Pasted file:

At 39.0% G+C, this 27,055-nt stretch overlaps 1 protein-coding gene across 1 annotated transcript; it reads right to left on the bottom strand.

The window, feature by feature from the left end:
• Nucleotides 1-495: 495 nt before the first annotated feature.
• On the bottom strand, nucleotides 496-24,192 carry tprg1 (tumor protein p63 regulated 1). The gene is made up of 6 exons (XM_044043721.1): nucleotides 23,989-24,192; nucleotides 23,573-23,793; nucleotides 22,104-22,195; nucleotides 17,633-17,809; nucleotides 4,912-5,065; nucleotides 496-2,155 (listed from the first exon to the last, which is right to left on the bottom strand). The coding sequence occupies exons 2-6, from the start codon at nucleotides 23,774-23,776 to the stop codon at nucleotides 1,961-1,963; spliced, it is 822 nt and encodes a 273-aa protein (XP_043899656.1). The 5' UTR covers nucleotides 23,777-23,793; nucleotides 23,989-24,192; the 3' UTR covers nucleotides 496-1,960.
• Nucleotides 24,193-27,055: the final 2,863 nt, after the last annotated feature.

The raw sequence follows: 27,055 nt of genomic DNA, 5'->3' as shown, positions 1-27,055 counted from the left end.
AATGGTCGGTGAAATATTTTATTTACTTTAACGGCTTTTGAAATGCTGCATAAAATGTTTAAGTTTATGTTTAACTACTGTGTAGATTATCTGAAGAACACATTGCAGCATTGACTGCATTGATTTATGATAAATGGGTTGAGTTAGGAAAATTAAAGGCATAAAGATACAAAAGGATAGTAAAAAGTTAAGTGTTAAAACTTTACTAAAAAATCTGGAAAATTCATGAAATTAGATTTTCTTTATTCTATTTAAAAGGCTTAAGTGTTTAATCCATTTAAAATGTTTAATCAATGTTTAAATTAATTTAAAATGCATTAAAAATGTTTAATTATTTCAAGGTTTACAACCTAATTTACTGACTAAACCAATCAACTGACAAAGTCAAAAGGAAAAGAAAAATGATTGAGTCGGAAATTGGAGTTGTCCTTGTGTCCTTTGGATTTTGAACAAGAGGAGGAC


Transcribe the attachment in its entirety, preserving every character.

At 39.0% G+C, this 27,055-nt stretch overlaps 1 protein-coding gene across 1 annotated transcript; it reads right to left on the bottom strand.

The window, feature by feature from the left end:
• Nucleotides 1-495: 495 nt before the first annotated feature.
• On the bottom strand, nucleotides 496-24,192 carry tprg1 (tumor protein p63 regulated 1). The gene is made up of 6 exons (XM_044043721.1): nucleotides 23,989-24,192; nucleotides 23,573-23,793; nucleotides 22,104-22,195; nucleotides 17,633-17,809; nucleotides 4,912-5,065; nucleotides 496-2,155 (listed from the first exon to the last, which is right to left on the bottom strand). The coding sequence occupies exons 2-6, from the start codon at nucleotides 23,774-23,776 to the stop codon at nucleotides 1,961-1,963; spliced, it is 822 nt and encodes a 273-aa protein (XP_043899656.1). The 5' UTR covers nucleotides 23,777-23,793; nucleotides 23,989-24,192; the 3' UTR covers nucleotides 496-1,960.
• Nucleotides 24,193-27,055: the final 2,863 nt, after the last annotated feature.

The raw sequence follows: 27,055 nt of genomic DNA, 5'->3' as shown, positions 1-27,055 counted from the left end.
AATGGTCGGTGAAATATTTTATTTACTTTAACGGCTTTTGAAATGCTGCATAAAATGTTTAAGTTTATGTTTAACTACTGTGTAGATTATCTGAAGAACACATTGCAGCATTGACTGCATTGATTTATGATAAATGGGTTGAGTTAGGAAAATTAAAGGCATAAAGATACAAAAGGATAGTAAAAAGTTAAGTGTTAAAACTTTACTAAAAAATCTGGAAAATTCATGAAATTAGATTTTCTTTATTCTATTTAAAAGGCTTAAGTGTTTAATCCATTTAAAATGTTTAATCAATGTTTAAATTAATTTAAAATGCATTAAAAATGTTTAATTATTTCAAGGTTTACAACCTAATTTACTGACTAAACCAATCAACTGACAAAGTCAAAAGGAAAAGAAAAATGATTGAGTCGGAAATTGGAGTTGTCCTTGTGTCCTTTGGATTTTGAACAAGAGGAGGAC